People of Hebrews 11

The people of Hebrews 11 had a taste, a glimpse of what God has planned. Abraham, who lived constantly on the move because God said, “Move!” never knew quite where he was going. He never put down roots and called one place “home.” Yet he was “confidently looking forward to a city with eternal foundations, a city designed and built by God.”

Sarah “believed that God would keep his promise” even though all of “reality” said that what was promised was impossible.

Moses kept right on marching out of Egypt toward…where? He didn’t know. All he knew was that God had promised … and Moses was following.

Everyone mentioned in that famous chapter lived on this earth as a foreigner. Their lives were not dictated or limited by this world; they lived as though they were already in the new world and kingdom God has planned for His people.

We aren’t so famous. (Well, you might be. But I’m not.) But we live in the same way. Having caught glimpses, we’re looking forward to what God has planned and prepared for His children. We believe God will keep His promises. Our lives belong to a different kingdom, not this world.

These words first came from the mouth of the prophet Isaiah, who also gave us God’s message about a new earth and heavens. They are repeated by Paul as he wrote about God’s plan unfolding —

“No eye has seen, no ear has heard,
and no mind has imagined
what God has prepared for those who love him.”
(1 Corinthians 2:9)

And the Spirit repeats them now in our  souls, as we keep right on going, with our eyes on the eternal.

 

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Psalm Prayer:

I am trusting you, O LORD,
saying, “You are my God!”
My future is in your hands.
Rescue me from those who hunt me down relentlessly.
Let your favor shine on your servant.
In your unfailing love, rescue me.
(Psalm 31:14-16)

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© Elaine Starner 2015 Photo credits: Thanks to Claire Pridgeon, Paul Stutzman, Lana Turner, and Mary Jane Smith for sharing photography I’ve used on this site. (Click on each name to see more.)

The freedom this hope offers

Those who weep or who rejoice or who buy things should not be absorbed by their weeping or their joy or their possessions. Those who use the things of the world should not become attached to them. For this world as we know it will soon pass away. (1 Corinthians 7:30-31)

This thought comes after a long discourse on marriage and singleness. The apostle Paul wrote that even this important aspect of life—marriage and family—should not absorb us and restrict our sights to an earthly level.

Think about that word “absorbed” — swallowed up, wrapped up, taken in, consumed.

Of course, Paul is not saying that taking care of your family is unimportant.

But he is saying that nothing in this world should have such a strong grip on you that it blocks your view of where you’re headed. No, not even family.

What is it in my life that swallows me up or consumes me? What has such a hold on my days and my energies that it blocks my view of the new world coming?

Whether there is great grief in your life or wonderful joys or many possessions or pursuits, do not hold onto any of these things too tightly—or let them hold you. Because it will all soon be gone.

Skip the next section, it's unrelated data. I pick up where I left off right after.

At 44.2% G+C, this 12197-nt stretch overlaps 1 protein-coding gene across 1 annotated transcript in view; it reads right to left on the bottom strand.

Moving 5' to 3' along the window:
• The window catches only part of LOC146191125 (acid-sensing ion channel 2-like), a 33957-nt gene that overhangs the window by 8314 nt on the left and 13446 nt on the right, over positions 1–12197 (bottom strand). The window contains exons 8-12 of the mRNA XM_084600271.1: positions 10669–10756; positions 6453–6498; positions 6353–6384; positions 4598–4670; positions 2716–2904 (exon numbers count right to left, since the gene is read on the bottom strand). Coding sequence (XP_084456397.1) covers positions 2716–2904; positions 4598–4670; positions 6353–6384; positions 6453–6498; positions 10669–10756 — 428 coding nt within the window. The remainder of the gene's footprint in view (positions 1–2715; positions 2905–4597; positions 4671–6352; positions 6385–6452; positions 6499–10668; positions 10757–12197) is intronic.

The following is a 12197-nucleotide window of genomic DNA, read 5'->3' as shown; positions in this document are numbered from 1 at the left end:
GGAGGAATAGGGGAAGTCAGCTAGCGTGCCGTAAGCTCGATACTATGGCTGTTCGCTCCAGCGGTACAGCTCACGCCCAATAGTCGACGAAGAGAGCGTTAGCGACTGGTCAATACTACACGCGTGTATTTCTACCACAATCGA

I think of Moses, who went right on moving ahead with God’s plan in spite of what was happening around him—because He kept His eyes on the one who is eternal and on what the Eternal One was doing. Moses and God had quite an adventure together. (He was married and had a family, too.)

I think of Paul’s accounts of how much he had suffered in his missionary life, and yet he said it was all nothing—it was “light and momentary”—compared to what’s ahead and waiting for us.

I think of Jesus, who submitted to the agony and humiliation of beatings and a shameful death because of the joy of what He knew His mission would accomplish for all of us in the eternal realm. (He must really love us.)

I think about the rich young man who wanted so very much to be assured that he could have eternal life…yet he turned away, sad. Because there was something he couldn’t let go of…

And I think about us, running our races, but sometimes weighed down because we insist on holding on so tightly to things that will soon be gone, passed away, over and done with…

What am I holding too tightly today? Or what is it that is holding me?

If it’s of this earth, it will soon be gone.

 

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Psalm Prayer:

I am trusting you, O LORD,
saying, “You are my God!”
My future is in your hands.
Rescue me from those who hunt me down relentlessly.
Let your favor shine on your servant.
In your unfailing love, rescue me.
(Psalm 31:14-16)

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© Elaine Starner 2015 Photo credits: Thanks to Claire Pridgeon, Paul Stutzman, Lana Turner, and Mary Jane Smith for sharing photography I’ve used on this site. (Click on each name to see more.)

Wondering about the new world…

What do we know about the new earth, freed? Will the trees dance with us? Will we understand the words of the birds’ songs? Will we join in worship with flowers and butterflies and the wind and rain? Will we talk with beloved pets? (Okay, I know many people do that now…but in a new way?)

What will a creation free from decay and death look like? I don’t know. We have very few hints in Scripture. I’m pretty sure it will be something new and beyond anything we can dream up now.